This is part 2 of a series of articles themed “Preparing for Software Engineer Interviews”. My goal with the series is to document the steps I took while preparing for interviews for a software engineering position after working six years in predominantly support-leaning roles. I won’t break new ground here but rather share personal experience – anything you see here is an echo of what you can find elsewhere on the Internet. But too much of a good thing could be bad. Too much advice obscures itself and makes it hard to navigate. In part 1 I explained how I improved my knowledge of algorithms and data-structures as well as introduced a regular coding exercise. In this part I will explain how I went about improving interview coding skills.
When I was originally confronted with preparing for interviews I pulled many online resources together: posts on quora and stackoverflow, blog posts, articles and forum discussions. Some of the posts were quite detailed and comprehensive. There is lot of common advice but I struggled because there was just too much to do and too many ways to go about it. I decided to follow a simple plan which I will shortly explain below.
What is so special about software engineer interviews? The basic premise of most coding interviews (we’re talking about interviews at mostly large tech companies here) is to present a candidate with a novel problem that he has never seen before to see how good his reasoning and problem solving skills are. Presumably, a coding interview is a good indicator of candidate’s abilities and real-world productivity. Seeing how the candidate struggles under pressure, comes up with brilliant solutions and communicates with the interviewer is a telltale sign of his future success at the company. Unfortunately, that’s only a presumption and the reality is complicated but at the moment most tech companies stick to the same format which means that candidates must eventually go through it. So let’s look through some preparation ideas and shed some bullshit along the way.
First, there’s the novelty issue. It is not feasible to come with a completely new coding problem for every interview. Instead, inteviewers usually rely on a limited repertoire of problems. These problems eventually leak out and get shared online. More importantly, though, many problems share similar problem-solving strategies. Once the insight is known to a candidate the problem reduces to relatively painless translation to code. I’ve seen judgements against candidates that try to memorize solutions. But how can a solution be memorized? There are not 10 or 20 problems out there. There are hundreds, even thousands. Nobody would try to memorize the solution code line by line. But it is fair to assume that candidates memorize ideas and patterns behind the problems. How else could the candidates do well on interviews? Let’s take mathematics. Undeniably there is lots of memorization involved when learning any subject in mathematics. We can’t assume that candidates come up with algebra concepts from scratch during their short stay. Why then would it be fair to expect candidates to come up with algorithms that took very distinguished and persistent computer scientists and engineers to come up with?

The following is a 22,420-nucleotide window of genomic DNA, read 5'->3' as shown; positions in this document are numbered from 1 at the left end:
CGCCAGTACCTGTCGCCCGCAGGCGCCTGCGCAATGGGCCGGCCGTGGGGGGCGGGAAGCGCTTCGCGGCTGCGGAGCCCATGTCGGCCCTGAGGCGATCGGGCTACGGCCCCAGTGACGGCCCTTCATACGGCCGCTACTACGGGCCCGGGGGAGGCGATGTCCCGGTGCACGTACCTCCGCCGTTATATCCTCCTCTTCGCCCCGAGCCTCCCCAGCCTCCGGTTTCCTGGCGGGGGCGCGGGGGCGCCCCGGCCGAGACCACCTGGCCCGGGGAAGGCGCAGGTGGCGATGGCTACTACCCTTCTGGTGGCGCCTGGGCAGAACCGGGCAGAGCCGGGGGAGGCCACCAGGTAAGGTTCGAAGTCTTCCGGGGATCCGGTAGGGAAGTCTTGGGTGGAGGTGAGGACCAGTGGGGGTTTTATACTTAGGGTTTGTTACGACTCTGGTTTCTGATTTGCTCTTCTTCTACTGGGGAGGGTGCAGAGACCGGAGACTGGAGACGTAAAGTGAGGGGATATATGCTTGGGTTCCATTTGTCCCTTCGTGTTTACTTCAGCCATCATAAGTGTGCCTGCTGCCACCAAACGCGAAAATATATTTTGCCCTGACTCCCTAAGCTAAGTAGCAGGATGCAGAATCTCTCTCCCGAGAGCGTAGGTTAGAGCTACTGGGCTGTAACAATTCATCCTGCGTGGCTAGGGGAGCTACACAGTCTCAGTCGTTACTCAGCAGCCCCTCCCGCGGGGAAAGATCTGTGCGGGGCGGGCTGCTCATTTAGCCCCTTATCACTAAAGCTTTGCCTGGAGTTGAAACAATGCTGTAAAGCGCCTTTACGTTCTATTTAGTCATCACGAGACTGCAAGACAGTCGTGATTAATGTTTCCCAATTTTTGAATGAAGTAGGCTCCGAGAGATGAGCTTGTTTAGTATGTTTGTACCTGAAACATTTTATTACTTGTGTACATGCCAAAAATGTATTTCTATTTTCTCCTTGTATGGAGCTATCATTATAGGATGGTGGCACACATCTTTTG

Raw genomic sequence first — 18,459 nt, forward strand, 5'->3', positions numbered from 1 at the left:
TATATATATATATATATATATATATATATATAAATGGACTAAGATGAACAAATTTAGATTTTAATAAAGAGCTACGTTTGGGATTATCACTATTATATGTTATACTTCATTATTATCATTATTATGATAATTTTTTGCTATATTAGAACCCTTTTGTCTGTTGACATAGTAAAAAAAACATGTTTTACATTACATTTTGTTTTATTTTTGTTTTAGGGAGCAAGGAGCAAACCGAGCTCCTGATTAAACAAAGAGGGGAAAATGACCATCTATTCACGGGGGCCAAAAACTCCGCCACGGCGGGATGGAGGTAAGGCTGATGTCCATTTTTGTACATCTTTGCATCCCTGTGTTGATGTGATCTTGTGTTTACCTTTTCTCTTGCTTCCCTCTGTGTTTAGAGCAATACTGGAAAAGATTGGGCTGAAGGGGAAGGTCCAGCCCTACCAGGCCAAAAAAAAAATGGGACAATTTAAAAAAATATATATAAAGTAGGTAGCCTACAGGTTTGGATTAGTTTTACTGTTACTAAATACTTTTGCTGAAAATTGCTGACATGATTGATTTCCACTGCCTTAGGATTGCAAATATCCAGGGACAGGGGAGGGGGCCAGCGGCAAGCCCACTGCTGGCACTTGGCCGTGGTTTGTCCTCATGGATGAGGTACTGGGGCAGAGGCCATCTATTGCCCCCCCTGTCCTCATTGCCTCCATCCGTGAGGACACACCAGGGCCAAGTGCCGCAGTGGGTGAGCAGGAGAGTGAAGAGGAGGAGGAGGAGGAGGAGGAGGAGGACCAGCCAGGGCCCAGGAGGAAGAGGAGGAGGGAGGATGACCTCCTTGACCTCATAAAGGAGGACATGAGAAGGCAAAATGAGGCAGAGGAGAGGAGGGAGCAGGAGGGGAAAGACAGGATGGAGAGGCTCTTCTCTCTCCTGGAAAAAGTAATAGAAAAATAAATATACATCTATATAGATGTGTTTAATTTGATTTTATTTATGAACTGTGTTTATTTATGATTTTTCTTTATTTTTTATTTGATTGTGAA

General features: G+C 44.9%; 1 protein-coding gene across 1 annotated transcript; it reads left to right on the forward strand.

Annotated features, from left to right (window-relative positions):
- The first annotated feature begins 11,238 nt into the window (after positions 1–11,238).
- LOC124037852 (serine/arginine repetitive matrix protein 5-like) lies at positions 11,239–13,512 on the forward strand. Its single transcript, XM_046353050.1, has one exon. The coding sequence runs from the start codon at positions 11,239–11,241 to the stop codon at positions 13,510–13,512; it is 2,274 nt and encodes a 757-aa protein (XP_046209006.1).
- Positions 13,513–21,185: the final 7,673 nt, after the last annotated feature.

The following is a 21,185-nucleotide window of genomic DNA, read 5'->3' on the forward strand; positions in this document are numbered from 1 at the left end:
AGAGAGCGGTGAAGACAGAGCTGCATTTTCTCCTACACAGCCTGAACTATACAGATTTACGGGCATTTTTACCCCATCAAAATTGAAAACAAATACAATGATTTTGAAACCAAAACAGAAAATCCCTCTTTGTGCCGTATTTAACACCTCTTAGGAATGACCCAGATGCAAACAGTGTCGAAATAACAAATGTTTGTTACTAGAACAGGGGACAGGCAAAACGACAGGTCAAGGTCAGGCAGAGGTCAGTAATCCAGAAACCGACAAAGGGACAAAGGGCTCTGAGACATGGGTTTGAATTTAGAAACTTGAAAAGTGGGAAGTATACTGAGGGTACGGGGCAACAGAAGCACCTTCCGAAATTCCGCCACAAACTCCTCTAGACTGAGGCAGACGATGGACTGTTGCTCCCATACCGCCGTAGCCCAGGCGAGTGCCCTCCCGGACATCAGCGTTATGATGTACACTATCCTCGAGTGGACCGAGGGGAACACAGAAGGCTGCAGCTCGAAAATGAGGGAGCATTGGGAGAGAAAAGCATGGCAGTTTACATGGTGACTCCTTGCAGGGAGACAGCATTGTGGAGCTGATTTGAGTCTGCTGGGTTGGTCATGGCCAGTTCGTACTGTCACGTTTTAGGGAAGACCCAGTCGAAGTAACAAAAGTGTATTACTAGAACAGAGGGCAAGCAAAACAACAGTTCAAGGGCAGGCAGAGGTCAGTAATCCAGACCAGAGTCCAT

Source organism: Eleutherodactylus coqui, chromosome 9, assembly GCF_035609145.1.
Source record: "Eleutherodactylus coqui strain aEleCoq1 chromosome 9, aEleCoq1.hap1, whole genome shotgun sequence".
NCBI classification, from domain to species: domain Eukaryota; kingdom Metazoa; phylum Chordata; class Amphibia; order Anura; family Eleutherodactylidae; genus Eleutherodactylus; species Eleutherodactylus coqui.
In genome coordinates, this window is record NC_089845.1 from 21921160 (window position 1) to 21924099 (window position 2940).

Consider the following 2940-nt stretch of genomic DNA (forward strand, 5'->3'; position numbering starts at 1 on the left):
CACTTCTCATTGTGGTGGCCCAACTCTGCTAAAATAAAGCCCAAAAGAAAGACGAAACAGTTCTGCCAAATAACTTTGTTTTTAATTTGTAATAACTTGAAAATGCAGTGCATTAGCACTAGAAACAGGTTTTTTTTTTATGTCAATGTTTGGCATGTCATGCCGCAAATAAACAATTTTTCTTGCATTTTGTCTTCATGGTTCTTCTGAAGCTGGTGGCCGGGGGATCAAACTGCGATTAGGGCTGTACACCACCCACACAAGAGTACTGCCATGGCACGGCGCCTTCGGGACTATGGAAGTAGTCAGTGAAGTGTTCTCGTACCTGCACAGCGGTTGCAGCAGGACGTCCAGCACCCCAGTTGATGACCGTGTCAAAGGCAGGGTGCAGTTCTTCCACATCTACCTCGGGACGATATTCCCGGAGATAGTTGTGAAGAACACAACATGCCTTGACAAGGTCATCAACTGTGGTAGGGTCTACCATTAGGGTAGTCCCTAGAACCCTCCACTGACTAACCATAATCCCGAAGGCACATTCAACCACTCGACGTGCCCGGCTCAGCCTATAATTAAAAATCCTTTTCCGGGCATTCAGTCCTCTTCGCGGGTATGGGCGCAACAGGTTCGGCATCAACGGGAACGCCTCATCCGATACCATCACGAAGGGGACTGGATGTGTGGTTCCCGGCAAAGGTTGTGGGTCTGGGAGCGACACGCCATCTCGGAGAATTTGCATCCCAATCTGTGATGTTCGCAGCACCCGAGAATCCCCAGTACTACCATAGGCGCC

In short, obtaining the insight and patterns behind coding problems and memorizing the right things is in my opinion the essence of interview preparation. Even the most distinguished engineers admit that in their day to day work they rarely get a chance to tackle difficult algorithmic challenges. I’m not saying that advanced skills are unnecessary and everyone should be an API coding monkey. I’m saying that candidates must work through typical coding problems, extract vital problem solving patterns and approaches. The fact remains, though, that some amount of memorizing is unavoidable. If a candidate didn’t have a need to optimize things at a very low level it’s unlikely he’ll come up with a good solution for bit twiddling questions even though he understands the underlying concepts well. He just wouldn’t have enough time. And certain efficient solutions are very clever to the point of being obscure and unintuitive. There’s little chance of coming up with one during 45 stressful minutes.
In fact, I would go as far as to say that some solutions must be memorized almost to the point of line by line. Okay, maybe not that far. But there are a some smaller-sized questions that interviewers like to ask as a warm-up. For example, to implement a power function or the greatest common divisor function. The thing is, interviewers expect flawless and, most importantly, quick (read immediate) implementation. Even if a candidate understands the idea it might take too long to translate that idea into code on the board. Plus, there are many possibilities for subtle common bugs, such as off-by-one errors, out-of-bounds, etc. Normally, a programmer is not rushed so there’s sufficient time to think, sketch pseudocode, implement and take care of edge cases. Because the problem is not difficult the interviewer will pick apart even the smallest mistakes and attach disproportionate weight to them. Clearly, candidates that prepared well will look more capable although it is debatable if their performance difference would translate in anything measurable in the real world.